Part I: Educate yourself and then
Part II: GO VOTE TOMORROW and then
Part III: Make sure your friends go vote too.
Here’s what I had to say about the debate while it was happening. I rarely get political on this blog or elsewhere, but I am proud to be voting for BARACK OBAMA this November because frankly, I trust him to make generally smart, informed decisions, which I can’t say of Romney. This debate solidified it.
Thanks to Gmail Meter, I feel validated in my firm belief that political fundraising is a bit ridiculous and overly bothersome. I learned in this month’s report that I received 71 emails from firstname.lastname@example.org during the month of September, which stemmed from one small gift to the Obama campaign. I realize that as the race nears an end, the candidates are more in competition than ever, but I’m not sure what spamming people with emails really accomplishes. I’m sure that for some, they feel nagged enough to give, and maybe that nagging is fair. I feel torn, because as a fundraiser myself, I know that an entity can’t get money if they don’t ask; the campaign is doing a great job of asking. However, isn’t there a point of diminishing returns? Ask me 3, 4, 5 times, fine. But after it passes 10, 20, 50 asks, it seems like overkill. I can see where there’s little cost to the campaign to send these emails (supporters probably won’t change their vote over the spam) and great benefit (they can only stand to gain money), but it still feels unethical to spam voters. Is this just politics as usual, or has email fundraising taken elections to a whole new level?
[Update 11/28/2012: Interesting article on the ‘science’ of the email campaigning.]
We learned about dignity and decency – that how hard you work matters more than how much you make…that helping others means more than just getting ahead yourself.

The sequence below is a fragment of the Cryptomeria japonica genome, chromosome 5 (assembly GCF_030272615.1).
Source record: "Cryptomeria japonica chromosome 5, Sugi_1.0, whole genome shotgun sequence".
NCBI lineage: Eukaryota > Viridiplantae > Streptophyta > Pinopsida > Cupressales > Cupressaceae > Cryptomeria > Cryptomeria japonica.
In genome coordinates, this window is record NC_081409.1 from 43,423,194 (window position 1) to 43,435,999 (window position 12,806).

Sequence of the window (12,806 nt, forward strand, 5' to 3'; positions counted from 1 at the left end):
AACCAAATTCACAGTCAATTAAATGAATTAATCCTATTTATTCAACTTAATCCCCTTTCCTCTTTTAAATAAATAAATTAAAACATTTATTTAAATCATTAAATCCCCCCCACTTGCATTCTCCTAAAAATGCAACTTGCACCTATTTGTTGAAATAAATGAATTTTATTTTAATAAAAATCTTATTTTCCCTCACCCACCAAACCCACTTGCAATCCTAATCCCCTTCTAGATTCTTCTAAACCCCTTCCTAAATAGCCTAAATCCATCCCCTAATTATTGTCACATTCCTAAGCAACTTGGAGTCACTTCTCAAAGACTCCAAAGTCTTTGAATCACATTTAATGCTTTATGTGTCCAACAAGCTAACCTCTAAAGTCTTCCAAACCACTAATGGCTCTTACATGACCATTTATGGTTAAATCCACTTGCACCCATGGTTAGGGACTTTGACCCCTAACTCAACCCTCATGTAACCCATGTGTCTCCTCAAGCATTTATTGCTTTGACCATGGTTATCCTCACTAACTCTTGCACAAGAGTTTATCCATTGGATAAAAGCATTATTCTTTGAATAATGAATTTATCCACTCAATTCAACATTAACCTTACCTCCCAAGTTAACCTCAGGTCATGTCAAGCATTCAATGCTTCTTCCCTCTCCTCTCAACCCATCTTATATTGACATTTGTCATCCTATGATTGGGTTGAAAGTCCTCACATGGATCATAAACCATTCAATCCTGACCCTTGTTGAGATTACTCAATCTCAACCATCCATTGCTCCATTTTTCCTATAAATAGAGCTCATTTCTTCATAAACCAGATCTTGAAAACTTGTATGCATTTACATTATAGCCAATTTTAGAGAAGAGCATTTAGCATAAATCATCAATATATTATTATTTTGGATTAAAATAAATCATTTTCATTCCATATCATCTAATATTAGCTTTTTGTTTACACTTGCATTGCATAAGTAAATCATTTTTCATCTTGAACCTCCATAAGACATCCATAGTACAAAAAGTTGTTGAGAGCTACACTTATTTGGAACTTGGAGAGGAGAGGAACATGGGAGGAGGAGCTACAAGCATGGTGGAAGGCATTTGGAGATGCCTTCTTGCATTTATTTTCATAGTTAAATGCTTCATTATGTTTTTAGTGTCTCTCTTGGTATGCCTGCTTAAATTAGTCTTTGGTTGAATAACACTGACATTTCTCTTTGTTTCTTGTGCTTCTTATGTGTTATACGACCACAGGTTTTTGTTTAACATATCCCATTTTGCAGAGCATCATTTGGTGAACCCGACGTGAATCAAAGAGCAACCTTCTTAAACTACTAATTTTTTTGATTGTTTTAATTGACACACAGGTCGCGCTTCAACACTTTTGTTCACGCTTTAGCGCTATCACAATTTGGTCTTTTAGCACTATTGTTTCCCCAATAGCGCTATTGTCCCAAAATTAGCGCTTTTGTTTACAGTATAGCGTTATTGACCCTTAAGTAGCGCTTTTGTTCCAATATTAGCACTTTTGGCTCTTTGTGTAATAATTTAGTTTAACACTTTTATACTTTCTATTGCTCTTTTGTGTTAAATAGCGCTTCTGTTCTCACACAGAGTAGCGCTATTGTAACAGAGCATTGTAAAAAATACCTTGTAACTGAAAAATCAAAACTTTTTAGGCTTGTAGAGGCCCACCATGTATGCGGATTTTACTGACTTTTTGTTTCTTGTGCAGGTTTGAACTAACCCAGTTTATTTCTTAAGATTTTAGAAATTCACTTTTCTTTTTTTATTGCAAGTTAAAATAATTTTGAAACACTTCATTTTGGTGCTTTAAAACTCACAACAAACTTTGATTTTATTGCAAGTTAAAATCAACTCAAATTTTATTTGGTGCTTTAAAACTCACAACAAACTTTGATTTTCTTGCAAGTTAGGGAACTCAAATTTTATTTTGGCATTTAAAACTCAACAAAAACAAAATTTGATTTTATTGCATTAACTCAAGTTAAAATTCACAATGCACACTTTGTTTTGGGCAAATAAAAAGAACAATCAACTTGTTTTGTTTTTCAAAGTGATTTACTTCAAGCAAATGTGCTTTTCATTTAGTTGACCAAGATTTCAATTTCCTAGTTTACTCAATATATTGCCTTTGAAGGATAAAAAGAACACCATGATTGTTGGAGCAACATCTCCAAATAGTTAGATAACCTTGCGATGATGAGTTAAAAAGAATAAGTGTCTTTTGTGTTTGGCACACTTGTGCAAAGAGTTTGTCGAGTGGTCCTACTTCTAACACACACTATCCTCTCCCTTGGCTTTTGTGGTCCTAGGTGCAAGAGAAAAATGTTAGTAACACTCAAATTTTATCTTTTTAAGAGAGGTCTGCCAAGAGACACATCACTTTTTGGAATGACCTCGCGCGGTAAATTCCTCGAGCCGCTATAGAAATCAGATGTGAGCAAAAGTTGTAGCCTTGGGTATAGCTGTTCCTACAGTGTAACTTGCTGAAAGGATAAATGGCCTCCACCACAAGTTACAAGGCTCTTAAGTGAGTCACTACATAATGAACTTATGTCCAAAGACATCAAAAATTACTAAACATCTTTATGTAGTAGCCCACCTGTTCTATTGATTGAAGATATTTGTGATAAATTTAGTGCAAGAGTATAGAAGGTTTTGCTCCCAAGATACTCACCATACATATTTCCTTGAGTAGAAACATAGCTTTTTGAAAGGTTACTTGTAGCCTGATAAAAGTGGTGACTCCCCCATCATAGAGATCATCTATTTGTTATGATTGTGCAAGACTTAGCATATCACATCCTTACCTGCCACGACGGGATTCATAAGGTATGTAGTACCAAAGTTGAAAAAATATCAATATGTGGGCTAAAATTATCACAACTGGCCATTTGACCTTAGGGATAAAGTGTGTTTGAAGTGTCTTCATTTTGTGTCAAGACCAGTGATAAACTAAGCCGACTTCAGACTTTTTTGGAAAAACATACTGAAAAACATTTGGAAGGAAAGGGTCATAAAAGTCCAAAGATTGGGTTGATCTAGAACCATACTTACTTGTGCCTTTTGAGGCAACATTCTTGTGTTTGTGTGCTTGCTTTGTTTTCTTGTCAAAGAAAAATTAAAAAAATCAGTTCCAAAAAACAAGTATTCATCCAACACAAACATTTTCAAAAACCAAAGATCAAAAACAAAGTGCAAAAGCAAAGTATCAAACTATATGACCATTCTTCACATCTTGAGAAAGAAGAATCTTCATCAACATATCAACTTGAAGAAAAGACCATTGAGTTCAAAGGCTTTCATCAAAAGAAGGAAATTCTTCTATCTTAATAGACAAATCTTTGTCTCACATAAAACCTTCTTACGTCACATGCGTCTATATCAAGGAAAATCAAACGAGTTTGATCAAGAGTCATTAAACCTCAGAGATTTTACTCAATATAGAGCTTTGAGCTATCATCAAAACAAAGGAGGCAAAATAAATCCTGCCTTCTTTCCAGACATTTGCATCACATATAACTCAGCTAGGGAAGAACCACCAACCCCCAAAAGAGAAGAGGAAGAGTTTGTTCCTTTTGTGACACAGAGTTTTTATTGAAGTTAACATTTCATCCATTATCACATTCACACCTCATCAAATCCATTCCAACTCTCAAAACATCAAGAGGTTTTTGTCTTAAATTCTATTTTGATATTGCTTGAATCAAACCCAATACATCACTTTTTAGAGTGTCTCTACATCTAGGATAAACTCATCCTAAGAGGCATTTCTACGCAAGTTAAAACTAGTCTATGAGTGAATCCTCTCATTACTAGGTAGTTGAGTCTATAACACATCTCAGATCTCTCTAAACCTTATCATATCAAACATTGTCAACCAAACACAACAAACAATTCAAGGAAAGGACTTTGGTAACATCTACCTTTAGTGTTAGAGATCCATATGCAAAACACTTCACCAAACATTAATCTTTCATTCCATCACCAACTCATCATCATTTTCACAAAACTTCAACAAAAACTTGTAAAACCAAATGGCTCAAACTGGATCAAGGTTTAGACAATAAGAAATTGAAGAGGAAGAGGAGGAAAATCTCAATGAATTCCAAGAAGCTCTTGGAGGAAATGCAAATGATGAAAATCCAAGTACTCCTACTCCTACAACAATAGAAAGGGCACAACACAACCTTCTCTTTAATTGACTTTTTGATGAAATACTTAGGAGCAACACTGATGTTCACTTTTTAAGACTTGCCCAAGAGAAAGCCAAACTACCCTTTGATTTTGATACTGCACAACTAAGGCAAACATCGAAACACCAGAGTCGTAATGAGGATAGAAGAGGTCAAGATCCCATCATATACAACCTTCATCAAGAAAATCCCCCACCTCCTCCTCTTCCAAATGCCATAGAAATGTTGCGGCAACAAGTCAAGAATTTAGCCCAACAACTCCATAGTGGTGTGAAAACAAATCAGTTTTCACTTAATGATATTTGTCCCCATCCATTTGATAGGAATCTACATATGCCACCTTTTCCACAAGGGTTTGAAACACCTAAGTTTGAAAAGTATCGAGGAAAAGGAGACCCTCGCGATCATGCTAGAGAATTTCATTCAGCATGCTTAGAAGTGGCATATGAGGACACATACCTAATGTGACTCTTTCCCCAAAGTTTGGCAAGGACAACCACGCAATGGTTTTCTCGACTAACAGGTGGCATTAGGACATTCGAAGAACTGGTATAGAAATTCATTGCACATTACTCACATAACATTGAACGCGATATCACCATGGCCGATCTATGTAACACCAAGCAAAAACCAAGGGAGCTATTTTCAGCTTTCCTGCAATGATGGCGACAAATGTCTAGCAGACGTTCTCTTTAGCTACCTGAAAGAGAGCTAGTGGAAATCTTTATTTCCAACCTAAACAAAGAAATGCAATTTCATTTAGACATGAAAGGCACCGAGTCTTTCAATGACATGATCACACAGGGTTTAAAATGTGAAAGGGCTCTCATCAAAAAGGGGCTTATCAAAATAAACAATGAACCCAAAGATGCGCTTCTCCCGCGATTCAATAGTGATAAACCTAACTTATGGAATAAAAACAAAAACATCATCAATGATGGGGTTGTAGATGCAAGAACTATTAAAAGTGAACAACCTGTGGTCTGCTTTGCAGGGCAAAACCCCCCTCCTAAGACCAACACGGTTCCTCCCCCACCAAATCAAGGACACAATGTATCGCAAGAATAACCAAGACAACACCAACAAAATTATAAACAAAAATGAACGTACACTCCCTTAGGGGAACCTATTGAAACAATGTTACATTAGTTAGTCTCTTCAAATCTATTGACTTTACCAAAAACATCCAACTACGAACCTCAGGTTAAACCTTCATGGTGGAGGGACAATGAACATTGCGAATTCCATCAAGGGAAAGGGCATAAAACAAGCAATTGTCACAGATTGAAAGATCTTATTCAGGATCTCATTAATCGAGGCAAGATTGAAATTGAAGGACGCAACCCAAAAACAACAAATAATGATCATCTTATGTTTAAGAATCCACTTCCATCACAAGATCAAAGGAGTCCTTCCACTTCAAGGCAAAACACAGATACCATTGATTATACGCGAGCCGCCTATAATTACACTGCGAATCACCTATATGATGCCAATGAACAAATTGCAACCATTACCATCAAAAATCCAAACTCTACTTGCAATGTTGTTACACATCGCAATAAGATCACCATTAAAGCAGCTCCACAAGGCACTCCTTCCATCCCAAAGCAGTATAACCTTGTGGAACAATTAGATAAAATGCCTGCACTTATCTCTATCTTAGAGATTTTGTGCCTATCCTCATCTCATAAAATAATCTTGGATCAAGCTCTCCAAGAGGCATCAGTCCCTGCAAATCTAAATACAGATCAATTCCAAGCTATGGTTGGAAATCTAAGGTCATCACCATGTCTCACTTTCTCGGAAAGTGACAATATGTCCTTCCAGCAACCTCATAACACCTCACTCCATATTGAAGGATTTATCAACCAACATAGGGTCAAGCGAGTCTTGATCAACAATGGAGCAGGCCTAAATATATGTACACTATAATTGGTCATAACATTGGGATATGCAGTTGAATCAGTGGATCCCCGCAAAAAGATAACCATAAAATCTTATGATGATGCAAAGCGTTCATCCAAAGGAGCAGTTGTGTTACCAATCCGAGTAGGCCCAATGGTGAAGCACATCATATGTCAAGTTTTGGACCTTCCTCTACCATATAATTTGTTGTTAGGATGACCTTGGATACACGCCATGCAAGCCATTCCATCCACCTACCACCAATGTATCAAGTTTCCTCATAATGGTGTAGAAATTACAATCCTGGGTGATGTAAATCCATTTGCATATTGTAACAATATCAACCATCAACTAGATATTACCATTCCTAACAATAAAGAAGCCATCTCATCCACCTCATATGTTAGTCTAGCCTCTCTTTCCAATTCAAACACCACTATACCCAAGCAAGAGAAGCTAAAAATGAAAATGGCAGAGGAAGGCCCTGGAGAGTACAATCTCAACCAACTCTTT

We learned about honesty and integrity – that the truth matters…that you don’t take shortcuts or play by your own set of rules…and success doesn’t count unless you earn it fair and square.
We learned about gratitude and humility – that so many people had a hand in our success, from the teachers who inspired us to the janitors who kept our school clean…and we were taught to value everyone’s contribution and treat everyone with respect.
Those are the values Barack and I – and so many of you – are trying to pass on to our own children.
That’s who we are.
The first step to remembering these values is registering to vote. DO IT TODAY.
I, in the past, thought about getting a Mohawk myself. But my team keeps on discouraging me. And now that [Bobak Ferdowski]’s received marriage proposals and thousands of new Twitter followers, I think I’m going to go back to my team and see if it makes sense.
President Barack Obama, in a call with NASA’s Mars Curiosity Rover team.
Of all the promises, this is not one I need to see follow-through on (hilarious as it would be). Good thing we’ve seen other clear results. This November, I’ll vote Obama whether he has a Mohawk or not.
Primary elections, explained.